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When Mary Frees The Nipple

"Cover this breast which I cannot behold: Such a sight can offend one's soul. And it brings forth guilty thoughts." Tartuffe, Molière (1664)

"Women’s breasts, don’t we know, are supposed to belong to her lover or any man who desires her." Andrea List, speaking about breasfeeding. Feminist Art and the Maternal (2008)

This article was written in January 2023 before the nipple ban was removed from IG

As I am currently writing these words, 2023 has been off to a strange start. It seems as though as soon as one social boundary crumbles, a fierce resistance appears. Breastfeeding is a constant reminder of these waves of popular and institutional opinions - its moral status going from barely noticed to highly frowned upon, if not worse. Examples are legion, every one shaped by centuries of male dominance and fear of the feminine. Hence, to every female characteristic its own form of oppression - excision, birth control, notions of acceptability, and so on. At the root of the unnecessary controversy around breastfeeding is the breast, in this case found on a traditionally identifiable woman's body part, aka nipple sitting on top of a cushion of flesh. The buildup of breast as pornography is a whole story in its own right, the context in which a breast should or should not be exposed varies - different cultures, different nurtures, etc. In Western countries, the status of this body part is at the moment subject to such complexities that it becomes almost impossible to navigate. The World Health Organisation recommends that babies be solely breastfed for the first 6 months of their lives, this recommendation enforced by most public health systems (NHS in the UK, for instance). The practicability of such a choice (leaving to the side the pains and guilts of not doing/doing wrong/aches pains of breastfeeding) either means that a newborn be kept indoors with their mother for six months, or that the mother be able to feed her baby anywhere she damn well pleases. That being said, the acceptance of breastfeeding in public places is not sufficient to alleviate the breast from its pornographic weight. A breast is considered - by default - pornographic, which means that any other breast-showing situation is an exception to that rule. Therefore, what defines an exception is the desirability of the woman's body. As the artist (and unfortunate victim of Insta policies*) Lina Scheynius points out: "Instagram does currently make some exceptions to where they allow nudity. And this I believe is dangerous in its own way too. When we give birth or breast feed or protest we are allowed to show our nipples. This gives the message that in those moments we are not sexy, but only in those moments." Nipple in, nipple out, the male gaze** decides. “Indeed, no body is more cruelly posed at the intersection of the visible and the invisible, the public and the intimate, than the maternal body.” Andrea List If you think this whole discourse is unnecessary, think again. Women are constantly told what to show, what to hide, and how to hide it. I wish for nipple equality between all genders. I wish freeing the nipple would free women from objectification. It probably won't, though it might be a good start...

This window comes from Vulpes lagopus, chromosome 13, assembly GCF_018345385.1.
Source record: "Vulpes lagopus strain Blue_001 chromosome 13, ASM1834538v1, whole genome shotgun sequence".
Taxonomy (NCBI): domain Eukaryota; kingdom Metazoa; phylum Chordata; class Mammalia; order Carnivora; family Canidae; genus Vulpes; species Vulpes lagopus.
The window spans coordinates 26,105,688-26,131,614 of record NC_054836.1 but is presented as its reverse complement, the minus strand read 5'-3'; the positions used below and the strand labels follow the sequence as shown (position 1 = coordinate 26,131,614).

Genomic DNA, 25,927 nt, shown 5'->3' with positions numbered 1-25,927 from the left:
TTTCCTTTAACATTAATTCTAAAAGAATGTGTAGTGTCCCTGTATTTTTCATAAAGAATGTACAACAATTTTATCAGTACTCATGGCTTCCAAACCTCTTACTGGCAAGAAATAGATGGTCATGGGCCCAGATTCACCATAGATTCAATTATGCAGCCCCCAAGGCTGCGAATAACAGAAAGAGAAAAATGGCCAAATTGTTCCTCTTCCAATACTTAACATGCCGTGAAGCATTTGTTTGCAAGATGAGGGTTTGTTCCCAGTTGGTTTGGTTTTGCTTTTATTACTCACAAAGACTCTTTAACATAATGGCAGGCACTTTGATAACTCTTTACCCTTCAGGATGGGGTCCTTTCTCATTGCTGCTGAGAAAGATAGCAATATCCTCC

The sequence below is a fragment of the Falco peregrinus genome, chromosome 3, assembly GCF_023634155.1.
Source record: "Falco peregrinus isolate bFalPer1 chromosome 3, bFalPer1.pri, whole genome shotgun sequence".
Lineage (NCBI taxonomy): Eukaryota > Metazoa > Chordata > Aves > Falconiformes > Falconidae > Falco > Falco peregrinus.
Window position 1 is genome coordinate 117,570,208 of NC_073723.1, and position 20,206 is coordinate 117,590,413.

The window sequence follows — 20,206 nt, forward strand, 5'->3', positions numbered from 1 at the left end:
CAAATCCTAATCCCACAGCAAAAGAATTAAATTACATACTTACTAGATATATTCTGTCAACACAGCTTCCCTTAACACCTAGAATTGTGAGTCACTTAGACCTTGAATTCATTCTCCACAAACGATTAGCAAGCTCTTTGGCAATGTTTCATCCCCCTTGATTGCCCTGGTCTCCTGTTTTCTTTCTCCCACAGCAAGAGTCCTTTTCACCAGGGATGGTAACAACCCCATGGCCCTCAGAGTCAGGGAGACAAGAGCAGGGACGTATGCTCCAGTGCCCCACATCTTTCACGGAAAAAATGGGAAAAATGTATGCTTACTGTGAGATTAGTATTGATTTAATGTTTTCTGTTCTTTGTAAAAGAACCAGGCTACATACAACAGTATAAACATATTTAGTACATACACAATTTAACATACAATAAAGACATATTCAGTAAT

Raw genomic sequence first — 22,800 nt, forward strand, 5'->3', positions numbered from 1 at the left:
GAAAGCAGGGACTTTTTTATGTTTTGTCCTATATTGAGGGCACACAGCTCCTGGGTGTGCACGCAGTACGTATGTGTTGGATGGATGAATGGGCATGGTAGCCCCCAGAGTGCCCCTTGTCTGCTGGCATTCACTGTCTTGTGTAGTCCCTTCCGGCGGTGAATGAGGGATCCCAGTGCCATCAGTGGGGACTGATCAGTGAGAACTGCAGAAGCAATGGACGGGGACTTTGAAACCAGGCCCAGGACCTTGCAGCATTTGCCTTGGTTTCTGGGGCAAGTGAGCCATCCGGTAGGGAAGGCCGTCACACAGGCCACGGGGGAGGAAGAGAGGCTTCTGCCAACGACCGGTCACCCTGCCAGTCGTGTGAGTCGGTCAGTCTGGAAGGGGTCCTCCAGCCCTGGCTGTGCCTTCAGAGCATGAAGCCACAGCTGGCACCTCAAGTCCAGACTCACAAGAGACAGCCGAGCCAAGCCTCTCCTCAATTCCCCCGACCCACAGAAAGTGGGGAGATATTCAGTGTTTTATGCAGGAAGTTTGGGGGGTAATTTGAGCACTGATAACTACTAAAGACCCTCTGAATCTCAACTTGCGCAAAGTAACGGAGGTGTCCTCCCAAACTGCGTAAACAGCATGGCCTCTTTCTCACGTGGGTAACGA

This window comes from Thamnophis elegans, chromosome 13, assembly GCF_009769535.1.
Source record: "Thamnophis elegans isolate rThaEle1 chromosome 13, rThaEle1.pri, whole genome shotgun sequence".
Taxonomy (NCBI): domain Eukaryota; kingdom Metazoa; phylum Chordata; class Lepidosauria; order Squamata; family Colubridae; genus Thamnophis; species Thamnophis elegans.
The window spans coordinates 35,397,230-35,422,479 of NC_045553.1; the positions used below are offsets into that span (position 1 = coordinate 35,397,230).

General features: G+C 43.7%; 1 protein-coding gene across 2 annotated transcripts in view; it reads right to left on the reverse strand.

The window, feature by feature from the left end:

* Instagram is currently under pressure to #freethenipple. At the moment, any AI identified picture or photograph of a female breast can lead to an account being deleted, and the owner being banned from the app. ** What is defined here as the male gaze is the representation of women as sexual objects to please the heterosexual male viewer. As any such concept, it does not define all men, but a social phenomenon creating visual and cultural points of reference.

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